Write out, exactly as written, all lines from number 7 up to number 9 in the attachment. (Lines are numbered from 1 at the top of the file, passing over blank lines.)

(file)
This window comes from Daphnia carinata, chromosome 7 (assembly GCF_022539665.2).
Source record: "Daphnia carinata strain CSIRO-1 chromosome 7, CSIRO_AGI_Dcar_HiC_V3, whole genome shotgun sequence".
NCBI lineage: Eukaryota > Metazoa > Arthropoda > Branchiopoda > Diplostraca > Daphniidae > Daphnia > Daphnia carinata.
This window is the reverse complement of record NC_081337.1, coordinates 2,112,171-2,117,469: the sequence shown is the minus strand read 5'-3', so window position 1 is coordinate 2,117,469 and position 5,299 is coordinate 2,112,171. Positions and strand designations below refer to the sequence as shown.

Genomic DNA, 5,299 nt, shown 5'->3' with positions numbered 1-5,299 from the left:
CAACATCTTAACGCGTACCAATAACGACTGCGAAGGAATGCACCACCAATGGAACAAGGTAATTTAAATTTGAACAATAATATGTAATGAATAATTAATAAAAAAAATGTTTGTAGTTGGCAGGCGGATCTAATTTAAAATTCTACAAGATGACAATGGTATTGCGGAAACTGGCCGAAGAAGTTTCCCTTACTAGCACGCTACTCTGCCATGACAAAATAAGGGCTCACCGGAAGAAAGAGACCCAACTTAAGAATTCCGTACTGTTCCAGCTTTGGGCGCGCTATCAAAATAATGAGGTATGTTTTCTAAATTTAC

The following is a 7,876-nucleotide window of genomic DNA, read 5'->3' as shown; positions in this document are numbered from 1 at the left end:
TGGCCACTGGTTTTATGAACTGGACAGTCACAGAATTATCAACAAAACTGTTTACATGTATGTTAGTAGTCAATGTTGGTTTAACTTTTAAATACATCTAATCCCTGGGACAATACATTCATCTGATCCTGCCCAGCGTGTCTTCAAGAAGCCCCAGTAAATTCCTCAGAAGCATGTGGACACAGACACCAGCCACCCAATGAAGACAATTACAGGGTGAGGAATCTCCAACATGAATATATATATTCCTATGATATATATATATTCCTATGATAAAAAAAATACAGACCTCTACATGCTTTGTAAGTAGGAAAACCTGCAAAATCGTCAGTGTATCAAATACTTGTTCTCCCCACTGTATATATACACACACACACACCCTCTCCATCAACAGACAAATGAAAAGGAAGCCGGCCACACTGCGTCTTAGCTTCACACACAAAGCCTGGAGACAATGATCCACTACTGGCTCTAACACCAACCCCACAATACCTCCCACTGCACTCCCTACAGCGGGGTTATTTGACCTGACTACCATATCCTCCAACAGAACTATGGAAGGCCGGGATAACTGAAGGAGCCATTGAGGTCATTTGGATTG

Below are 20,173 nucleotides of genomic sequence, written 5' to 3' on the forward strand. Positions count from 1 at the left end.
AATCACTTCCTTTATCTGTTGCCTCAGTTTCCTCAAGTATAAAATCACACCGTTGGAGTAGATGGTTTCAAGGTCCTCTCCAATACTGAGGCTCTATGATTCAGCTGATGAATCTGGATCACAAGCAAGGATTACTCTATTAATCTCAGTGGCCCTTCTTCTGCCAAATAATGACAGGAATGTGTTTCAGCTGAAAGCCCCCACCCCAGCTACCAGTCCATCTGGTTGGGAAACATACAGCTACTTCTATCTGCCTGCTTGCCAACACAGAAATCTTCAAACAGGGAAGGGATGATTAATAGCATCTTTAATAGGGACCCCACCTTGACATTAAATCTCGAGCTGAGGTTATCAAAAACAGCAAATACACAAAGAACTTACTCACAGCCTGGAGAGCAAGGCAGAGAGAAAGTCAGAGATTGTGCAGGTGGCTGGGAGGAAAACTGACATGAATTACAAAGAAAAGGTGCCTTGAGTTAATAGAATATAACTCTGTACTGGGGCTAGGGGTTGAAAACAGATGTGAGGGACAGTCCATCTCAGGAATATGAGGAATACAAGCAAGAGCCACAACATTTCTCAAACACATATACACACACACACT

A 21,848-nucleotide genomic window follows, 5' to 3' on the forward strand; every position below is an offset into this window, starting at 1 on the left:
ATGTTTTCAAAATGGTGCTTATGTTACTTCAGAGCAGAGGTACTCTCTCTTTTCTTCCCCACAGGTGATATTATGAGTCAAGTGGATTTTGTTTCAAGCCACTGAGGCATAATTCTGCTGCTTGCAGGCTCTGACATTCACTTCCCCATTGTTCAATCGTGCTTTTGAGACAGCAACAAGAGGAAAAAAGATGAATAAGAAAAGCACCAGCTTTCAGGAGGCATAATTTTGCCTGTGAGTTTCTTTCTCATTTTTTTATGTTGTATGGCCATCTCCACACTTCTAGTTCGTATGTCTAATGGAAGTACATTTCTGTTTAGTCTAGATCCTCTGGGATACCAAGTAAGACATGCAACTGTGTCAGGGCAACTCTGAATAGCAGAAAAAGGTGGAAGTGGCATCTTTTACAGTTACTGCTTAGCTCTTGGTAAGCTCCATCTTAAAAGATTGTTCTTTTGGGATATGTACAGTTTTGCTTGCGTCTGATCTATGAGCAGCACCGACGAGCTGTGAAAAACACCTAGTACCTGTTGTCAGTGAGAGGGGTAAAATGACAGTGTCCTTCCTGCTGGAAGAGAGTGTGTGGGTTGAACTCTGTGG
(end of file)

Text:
The following is a 7,876-nucleotide window of genomic DNA, read 5'->3' as shown; positions in this document are numbered from 1 at the left end:
TGGCCACTGGTTTTATGAACTGGACAGTCACAGAATTATCAACAAAACTGTTTACATGTATGTTAGTAGTCAATGTTGGTTTAACTTTTAAATACATCTAATCCCTGGGACAATACATTCATCTGATCCTGCCCAGCGTGTCTTCAAGAAGCCCCAGTAAATTCCTCAGAAGCATGTGGACACAGACACCAGCCACCCAATGAAGACAATTACAGGGTGAGGAATCTCCAACATGAATATATATATTCCTATGATATATATATATTCCTATGATAAAAAAAATACAGACCTCTACATGCTTTGTAAGTAGGAAAACCTGCAAAATCGTCAGTGTATCAAATACTTGTTCTCCCCACTGTATATATACACACACACACACCCTCTCCATCAACAGACAAATGAAAAGGAAGCCGGCCACACTGCGTCTTAGCTTCACACACAAAGCCTGGAGACAATGATCCACTACTGGCTCTAACACCAACCCCACAATACCTCCCACTGCACTCCCTACAGCGGGGTTATTTGACCTGACTACCATATCCTCCAACAGAACTATGGAAGGCCGGGATAACTGAAGGAGCCATTGAGGTCATTTGGATTG

Below are 20,173 nucleotides of genomic sequence, written 5' to 3' on the forward strand. Positions count from 1 at the left end.